2 Des Moines police officers were killed — so people naturally blamed Black Lives Matter

2 Des Moines police officers were killed — so people naturally blamed Black Lives Matter
Source: AP
Source: AP

Before police in Des Moines, Iowa, announced the name of the alleged shooter who killed two police officers early Wednesday morning, some social media users were quick to point the finger at the Black Lives Matter movement.

But they couldn't be more wrong — police said Scott Michael Greene, 46, was being sought in connection to the ambush-style assault on the two officers. Greene surrendered to officers and was in the custody of state officials at around 9 a.m. local time.

However, in a statement about the shooting Wednesday, Des Moines police spokesman Sgt. Paul Parizek said that people with "not-so-positive views of law enforcement" were to blame for "clear and present danger to police officers."

"We're very well aware of the society that we're living in right now and the time," Parizek said, without name-checking BLM.

In 2016, the ambush of police officers in Dallas, Texas, and Baton Rouge, Louisiana, reignited a debate about whether BLM, the anti-police brutality movement started in 2013, has inspired those and other law enforcement tragedies. In July, deaths of those officers followed nationwide protests over the police shooting deaths of Philando Castile and Alton Sterling.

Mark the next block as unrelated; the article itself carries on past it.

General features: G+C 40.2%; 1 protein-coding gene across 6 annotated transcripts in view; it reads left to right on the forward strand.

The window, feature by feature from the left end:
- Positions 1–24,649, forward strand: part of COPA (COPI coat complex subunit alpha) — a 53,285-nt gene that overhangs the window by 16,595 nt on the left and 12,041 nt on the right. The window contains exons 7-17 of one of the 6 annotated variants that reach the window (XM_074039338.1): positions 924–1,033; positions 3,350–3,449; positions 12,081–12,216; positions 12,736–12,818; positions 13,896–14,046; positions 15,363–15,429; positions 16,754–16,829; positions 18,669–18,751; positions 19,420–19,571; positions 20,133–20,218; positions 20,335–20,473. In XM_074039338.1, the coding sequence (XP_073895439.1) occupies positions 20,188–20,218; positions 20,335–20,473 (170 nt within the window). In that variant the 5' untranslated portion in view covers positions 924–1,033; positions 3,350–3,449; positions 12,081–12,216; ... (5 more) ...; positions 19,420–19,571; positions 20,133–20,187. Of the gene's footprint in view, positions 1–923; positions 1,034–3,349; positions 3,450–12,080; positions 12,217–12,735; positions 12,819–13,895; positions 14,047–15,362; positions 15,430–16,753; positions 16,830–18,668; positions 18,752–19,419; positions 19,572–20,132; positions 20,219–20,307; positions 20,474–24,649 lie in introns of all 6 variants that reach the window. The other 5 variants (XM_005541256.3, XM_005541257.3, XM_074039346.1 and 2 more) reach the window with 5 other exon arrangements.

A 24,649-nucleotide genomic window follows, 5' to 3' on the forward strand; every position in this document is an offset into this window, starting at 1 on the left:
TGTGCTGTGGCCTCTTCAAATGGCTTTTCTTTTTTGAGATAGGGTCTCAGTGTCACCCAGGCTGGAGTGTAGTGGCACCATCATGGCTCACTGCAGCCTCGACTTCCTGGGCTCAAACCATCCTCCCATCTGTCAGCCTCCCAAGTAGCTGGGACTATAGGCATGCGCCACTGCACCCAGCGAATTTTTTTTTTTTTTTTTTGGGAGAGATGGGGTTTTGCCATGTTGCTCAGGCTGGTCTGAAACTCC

Experts long ago debunked the idea that BLM and any other organization affiliated with the Movement for Black Lives are terrorists or a hate group. Instead, organizations like the Southern Poverty Law Center say white nationalists are the culprits of the vast majority of domestic terror acts in the U.S.

While some are willing to ignore those facts, other social media users were keen on pointing out the absurdity of blaming BLM for the ambush of police in Des Moines.

It's pretty safe to say that Twitter user @westadvocate will be waiting a long time for that apology.

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Aaron Morrison

Aaron is a Senior Staff Writer for The Movement at Mic. He covers the intersection of race, justice, politics, diversity and civil rights. He has previously written for IB TImes, Miami Herald, The Bergen Record of New Jersey and the Associated Press. Send tips to aaron@mic.com.

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